[This post is part of the Genesis series]
John Walton’s book The Lost World of Genesis One and the commentary I will cite below are the main sources I am relying on for discussion, as well as an unpublished paper by my Hebrew professor, Gordon Johnston on the Egyptian influence on Genesis 1. Dr. Johnston first introduced me to viewing Genesis 1 differently over this summer in Hebrew 3 class. Previously I had been part of the young earth creationist tradition as influenced by teaching at Word of Life Bible Institute and Liberty University. For matters related to the Hebrew text itself and the background of the ANE, I no longer find that interpretation viable. But we’ll get to that below and in forthcoming posts.
Before we dig into Genesis line by line (or in reality we’ll go day by day) there are a couple of hermeneutical issues to further square away. This is typically were a particular group’s interpretation gets off on the wrong foot and then most of what is said beyond that is either unfaithful to the text in terms of either saying too much or not saying enough.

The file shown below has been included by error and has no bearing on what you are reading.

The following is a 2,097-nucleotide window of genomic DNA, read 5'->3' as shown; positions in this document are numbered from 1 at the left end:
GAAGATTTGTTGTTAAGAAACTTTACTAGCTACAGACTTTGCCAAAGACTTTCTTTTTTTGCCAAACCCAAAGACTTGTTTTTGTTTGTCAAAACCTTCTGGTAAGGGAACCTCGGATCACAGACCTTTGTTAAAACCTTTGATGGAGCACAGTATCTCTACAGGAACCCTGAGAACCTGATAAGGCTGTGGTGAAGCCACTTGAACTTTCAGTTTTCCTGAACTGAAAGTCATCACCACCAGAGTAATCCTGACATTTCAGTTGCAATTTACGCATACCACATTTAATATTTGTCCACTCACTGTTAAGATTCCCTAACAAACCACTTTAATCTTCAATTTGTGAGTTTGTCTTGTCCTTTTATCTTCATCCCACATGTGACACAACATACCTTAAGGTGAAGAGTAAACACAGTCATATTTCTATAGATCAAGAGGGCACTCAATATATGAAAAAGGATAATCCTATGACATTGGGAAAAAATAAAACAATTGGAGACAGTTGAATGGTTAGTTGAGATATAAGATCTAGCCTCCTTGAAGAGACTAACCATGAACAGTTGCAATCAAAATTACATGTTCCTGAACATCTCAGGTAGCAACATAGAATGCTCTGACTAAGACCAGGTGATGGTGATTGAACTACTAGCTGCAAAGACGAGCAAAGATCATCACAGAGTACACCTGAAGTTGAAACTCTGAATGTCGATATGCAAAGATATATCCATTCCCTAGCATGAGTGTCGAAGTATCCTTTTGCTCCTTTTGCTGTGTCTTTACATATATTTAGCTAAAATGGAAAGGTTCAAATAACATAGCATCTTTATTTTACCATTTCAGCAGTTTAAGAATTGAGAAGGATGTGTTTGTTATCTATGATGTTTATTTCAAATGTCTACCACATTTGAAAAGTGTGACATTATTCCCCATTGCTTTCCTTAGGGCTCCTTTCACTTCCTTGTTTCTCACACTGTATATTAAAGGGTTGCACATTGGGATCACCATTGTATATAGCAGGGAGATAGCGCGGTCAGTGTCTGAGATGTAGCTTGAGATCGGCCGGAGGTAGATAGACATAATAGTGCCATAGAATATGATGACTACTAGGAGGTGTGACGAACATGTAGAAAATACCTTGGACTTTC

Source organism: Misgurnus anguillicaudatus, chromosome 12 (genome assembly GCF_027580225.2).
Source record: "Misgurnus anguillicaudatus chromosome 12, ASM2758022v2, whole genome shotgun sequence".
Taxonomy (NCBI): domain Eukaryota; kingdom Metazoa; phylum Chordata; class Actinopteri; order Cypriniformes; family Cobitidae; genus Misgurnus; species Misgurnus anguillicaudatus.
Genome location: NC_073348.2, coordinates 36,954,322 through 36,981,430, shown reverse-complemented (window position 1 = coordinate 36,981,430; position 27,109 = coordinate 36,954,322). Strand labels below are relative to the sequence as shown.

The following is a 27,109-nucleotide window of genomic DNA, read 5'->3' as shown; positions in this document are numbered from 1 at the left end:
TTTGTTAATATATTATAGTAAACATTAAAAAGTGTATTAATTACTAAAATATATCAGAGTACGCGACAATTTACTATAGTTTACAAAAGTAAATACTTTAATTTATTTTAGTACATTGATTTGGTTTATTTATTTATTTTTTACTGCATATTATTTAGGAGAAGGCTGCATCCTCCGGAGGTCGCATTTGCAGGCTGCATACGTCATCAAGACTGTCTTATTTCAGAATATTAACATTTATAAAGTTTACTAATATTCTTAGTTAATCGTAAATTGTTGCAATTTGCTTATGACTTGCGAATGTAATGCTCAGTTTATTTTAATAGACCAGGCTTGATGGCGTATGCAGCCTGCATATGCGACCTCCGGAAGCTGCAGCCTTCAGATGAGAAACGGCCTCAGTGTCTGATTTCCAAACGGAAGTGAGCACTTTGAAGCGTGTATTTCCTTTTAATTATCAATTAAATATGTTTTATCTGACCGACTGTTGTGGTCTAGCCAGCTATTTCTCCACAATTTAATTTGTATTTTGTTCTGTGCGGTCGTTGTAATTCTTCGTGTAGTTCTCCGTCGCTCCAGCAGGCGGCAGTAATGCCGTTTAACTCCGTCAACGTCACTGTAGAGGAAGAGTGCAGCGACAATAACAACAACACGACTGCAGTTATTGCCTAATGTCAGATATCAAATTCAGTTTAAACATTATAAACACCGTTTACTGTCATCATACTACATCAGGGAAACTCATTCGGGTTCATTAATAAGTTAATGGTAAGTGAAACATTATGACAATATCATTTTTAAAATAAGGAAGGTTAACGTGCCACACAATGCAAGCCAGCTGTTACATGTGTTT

Both Young Earth Creationism and Old Earth Creationism make the text say too much, because both of them are attempting make Genesis concord with modern science. It should amuse you in some way that two very opposing groups of interpretation make basically the same hermeneutical error. It also illustrates the point that when you are trying to make the Bible mesh with science, the real question is “Who’s science?”
The framework hypothesis doesn’t quite say enough with the text, but for this reason, it just needs to be filled out more rather than actually overhauled like the previous two groups. This approach may be unfamiliar to most readers. It is represented well in a commentary I would recommend and am actually going to relying on here called Genesis 1-4: A Linguistic, Literary, and Theological Commentary by C. John Collins.